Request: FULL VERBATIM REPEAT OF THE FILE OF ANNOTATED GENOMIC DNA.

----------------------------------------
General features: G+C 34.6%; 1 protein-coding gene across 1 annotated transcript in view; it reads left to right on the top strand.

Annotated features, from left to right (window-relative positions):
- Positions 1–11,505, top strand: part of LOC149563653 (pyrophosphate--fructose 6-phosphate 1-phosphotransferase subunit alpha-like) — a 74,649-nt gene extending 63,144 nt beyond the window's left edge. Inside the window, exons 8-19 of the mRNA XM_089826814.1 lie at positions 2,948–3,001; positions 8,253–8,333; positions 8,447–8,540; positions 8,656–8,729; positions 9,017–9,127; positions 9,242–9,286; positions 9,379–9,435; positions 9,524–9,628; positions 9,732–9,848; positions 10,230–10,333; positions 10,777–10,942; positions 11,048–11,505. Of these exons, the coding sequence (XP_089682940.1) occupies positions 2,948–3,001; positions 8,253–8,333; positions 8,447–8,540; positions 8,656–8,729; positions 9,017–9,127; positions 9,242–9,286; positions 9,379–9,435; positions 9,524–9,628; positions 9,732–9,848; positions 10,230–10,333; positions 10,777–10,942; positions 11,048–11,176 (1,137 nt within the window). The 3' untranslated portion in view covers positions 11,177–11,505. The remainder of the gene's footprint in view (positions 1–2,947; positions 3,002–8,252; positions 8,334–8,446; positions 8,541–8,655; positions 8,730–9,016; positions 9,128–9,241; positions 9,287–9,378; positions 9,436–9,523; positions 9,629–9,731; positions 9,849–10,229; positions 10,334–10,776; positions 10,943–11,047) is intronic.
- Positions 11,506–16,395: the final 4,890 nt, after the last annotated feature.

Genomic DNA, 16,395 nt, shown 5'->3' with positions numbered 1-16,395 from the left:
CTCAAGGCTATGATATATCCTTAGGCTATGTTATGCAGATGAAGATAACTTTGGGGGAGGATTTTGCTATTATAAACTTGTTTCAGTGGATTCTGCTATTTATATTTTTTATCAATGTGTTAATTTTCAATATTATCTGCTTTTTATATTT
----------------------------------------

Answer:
General features: G+C 34.6%; 1 protein-coding gene across 1 annotated transcript in view; it reads left to right on the top strand.

Annotated features, from left to right (window-relative positions):
- Positions 1–11,505, top strand: part of LOC149563653 (pyrophosphate--fructose 6-phosphate 1-phosphotransferase subunit alpha-like) — a 74,649-nt gene extending 63,144 nt beyond the window's left edge. Inside the window, exons 8-19 of the mRNA XM_089826814.1 lie at positions 2,948–3,001; positions 8,253–8,333; positions 8,447–8,540; positions 8,656–8,729; positions 9,017–9,127; positions 9,242–9,286; positions 9,379–9,435; positions 9,524–9,628; positions 9,732–9,848; positions 10,230–10,333; positions 10,777–10,942; positions 11,048–11,505. Of these exons, the coding sequence (XP_089682940.1) occupies positions 2,948–3,001; positions 8,253–8,333; positions 8,447–8,540; positions 8,656–8,729; positions 9,017–9,127; positions 9,242–9,286; positions 9,379–9,435; positions 9,524–9,628; positions 9,732–9,848; positions 10,230–10,333; positions 10,777–10,942; positions 11,048–11,176 (1,137 nt within the window). The 3' untranslated portion in view covers positions 11,177–11,505. The remainder of the gene's footprint in view (positions 1–2,947; positions 3,002–8,252; positions 8,334–8,446; positions 8,541–8,655; positions 8,730–9,016; positions 9,128–9,241; positions 9,287–9,378; positions 9,436–9,523; positions 9,629–9,731; positions 9,849–10,229; positions 10,334–10,776; positions 10,943–11,047) is intronic.
- Positions 11,506–16,395: the final 4,890 nt, after the last annotated feature.

Genomic DNA, 16,395 nt, shown 5'->3' with positions numbered 1-16,395 from the left:
CTCAAGGCTATGATATATCCTTAGGCTATGTTATGCAGATGAAGATAACTTTGGGGGAGGATTTTGCTATTATAAACTTGTTTCAGTGGATTCTGCTATTTATATTTTTTATCAATGTGTTAATTTTCAATATTATCTGCTTTTTATATTT